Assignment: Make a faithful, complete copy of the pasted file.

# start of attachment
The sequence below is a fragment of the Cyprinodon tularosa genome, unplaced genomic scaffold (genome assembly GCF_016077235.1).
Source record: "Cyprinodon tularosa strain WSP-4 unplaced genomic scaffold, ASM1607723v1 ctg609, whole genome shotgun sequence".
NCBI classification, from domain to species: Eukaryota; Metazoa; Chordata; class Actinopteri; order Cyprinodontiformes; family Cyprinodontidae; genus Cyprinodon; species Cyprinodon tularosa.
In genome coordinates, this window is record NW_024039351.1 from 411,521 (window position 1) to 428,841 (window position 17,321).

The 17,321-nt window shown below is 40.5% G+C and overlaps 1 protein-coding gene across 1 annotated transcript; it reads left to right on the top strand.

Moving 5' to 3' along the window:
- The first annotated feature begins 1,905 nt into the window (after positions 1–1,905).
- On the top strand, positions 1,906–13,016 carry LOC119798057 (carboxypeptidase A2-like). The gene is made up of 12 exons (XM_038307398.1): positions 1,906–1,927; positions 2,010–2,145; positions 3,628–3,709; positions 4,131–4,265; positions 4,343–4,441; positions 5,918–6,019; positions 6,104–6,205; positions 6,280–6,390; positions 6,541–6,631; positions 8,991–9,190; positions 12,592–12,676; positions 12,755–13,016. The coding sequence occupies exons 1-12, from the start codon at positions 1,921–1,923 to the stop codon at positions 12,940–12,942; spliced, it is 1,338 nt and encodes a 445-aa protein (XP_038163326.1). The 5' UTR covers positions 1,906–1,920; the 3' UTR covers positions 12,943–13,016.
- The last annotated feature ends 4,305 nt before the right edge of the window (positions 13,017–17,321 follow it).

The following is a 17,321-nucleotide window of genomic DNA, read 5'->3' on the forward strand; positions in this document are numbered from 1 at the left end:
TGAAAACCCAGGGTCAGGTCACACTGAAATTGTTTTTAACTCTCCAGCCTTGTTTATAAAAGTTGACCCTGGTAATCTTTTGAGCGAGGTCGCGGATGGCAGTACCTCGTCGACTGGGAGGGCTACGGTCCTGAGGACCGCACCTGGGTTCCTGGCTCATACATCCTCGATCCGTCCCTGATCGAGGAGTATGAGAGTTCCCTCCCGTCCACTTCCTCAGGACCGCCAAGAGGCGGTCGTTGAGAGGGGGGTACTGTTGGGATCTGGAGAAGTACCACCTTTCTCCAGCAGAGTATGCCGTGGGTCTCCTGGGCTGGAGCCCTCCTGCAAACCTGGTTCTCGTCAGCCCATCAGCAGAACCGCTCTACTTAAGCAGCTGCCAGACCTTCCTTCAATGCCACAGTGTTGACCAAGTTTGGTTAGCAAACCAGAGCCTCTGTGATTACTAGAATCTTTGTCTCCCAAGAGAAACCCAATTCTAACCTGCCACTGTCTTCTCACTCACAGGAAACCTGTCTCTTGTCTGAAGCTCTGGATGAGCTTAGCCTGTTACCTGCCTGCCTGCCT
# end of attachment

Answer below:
The sequence below is a fragment of the Cyprinodon tularosa genome, unplaced genomic scaffold (genome assembly GCF_016077235.1).
Source record: "Cyprinodon tularosa strain WSP-4 unplaced genomic scaffold, ASM1607723v1 ctg609, whole genome shotgun sequence".
NCBI classification, from domain to species: Eukaryota; Metazoa; Chordata; class Actinopteri; order Cyprinodontiformes; family Cyprinodontidae; genus Cyprinodon; species Cyprinodon tularosa.
In genome coordinates, this window is record NW_024039351.1 from 411,521 (window position 1) to 428,841 (window position 17,321).

The 17,321-nt window shown below is 40.5% G+C and overlaps 1 protein-coding gene across 1 annotated transcript; it reads left to right on the top strand.

Moving 5' to 3' along the window:
- The first annotated feature begins 1,905 nt into the window (after positions 1–1,905).
- On the top strand, positions 1,906–13,016 carry LOC119798057 (carboxypeptidase A2-like). The gene is made up of 12 exons (XM_038307398.1): positions 1,906–1,927; positions 2,010–2,145; positions 3,628–3,709; positions 4,131–4,265; positions 4,343–4,441; positions 5,918–6,019; positions 6,104–6,205; positions 6,280–6,390; positions 6,541–6,631; positions 8,991–9,190; positions 12,592–12,676; positions 12,755–13,016. The coding sequence occupies exons 1-12, from the start codon at positions 1,921–1,923 to the stop codon at positions 12,940–12,942; spliced, it is 1,338 nt and encodes a 445-aa protein (XP_038163326.1). The 5' UTR covers positions 1,906–1,920; the 3' UTR covers positions 12,943–13,016.
- The last annotated feature ends 4,305 nt before the right edge of the window (positions 13,017–17,321 follow it).

The following is a 17,321-nucleotide window of genomic DNA, read 5'->3' on the forward strand; positions in this document are numbered from 1 at the left end:
TGAAAACCCAGGGTCAGGTCACACTGAAATTGTTTTTAACTCTCCAGCCTTGTTTATAAAAGTTGACCCTGGTAATCTTTTGAGCGAGGTCGCGGATGGCAGTACCTCGTCGACTGGGAGGGCTACGGTCCTGAGGACCGCACCTGGGTTCCTGGCTCATACATCCTCGATCCGTCCCTGATCGAGGAGTATGAGAGTTCCCTCCCGTCCACTTCCTCAGGACCGCCAAGAGGCGGTCGTTGAGAGGGGGGTACTGTTGGGATCTGGAGAAGTACCACCTTTCTCCAGCAGAGTATGCCGTGGGTCTCCTGGGCTGGAGCCCTCCTGCAAACCTGGTTCTCGTCAGCCCATCAGCAGAACCGCTCTACTTAAGCAGCTGCCAGACCTTCCTTCAATGCCACAGTGTTGACCAAGTTTGGTTAGCAAACCAGAGCCTCTGTGATTACTAGAATCTTTGTCTCCCAAGAGAAACCCAATTCTAACCTGCCACTGTCTTCTCACTCACAGGAAACCTGTCTCTTGTCTGAAGCTCTGGATGAGCTTAGCCTGTTACCTGCCTGCCTGCCT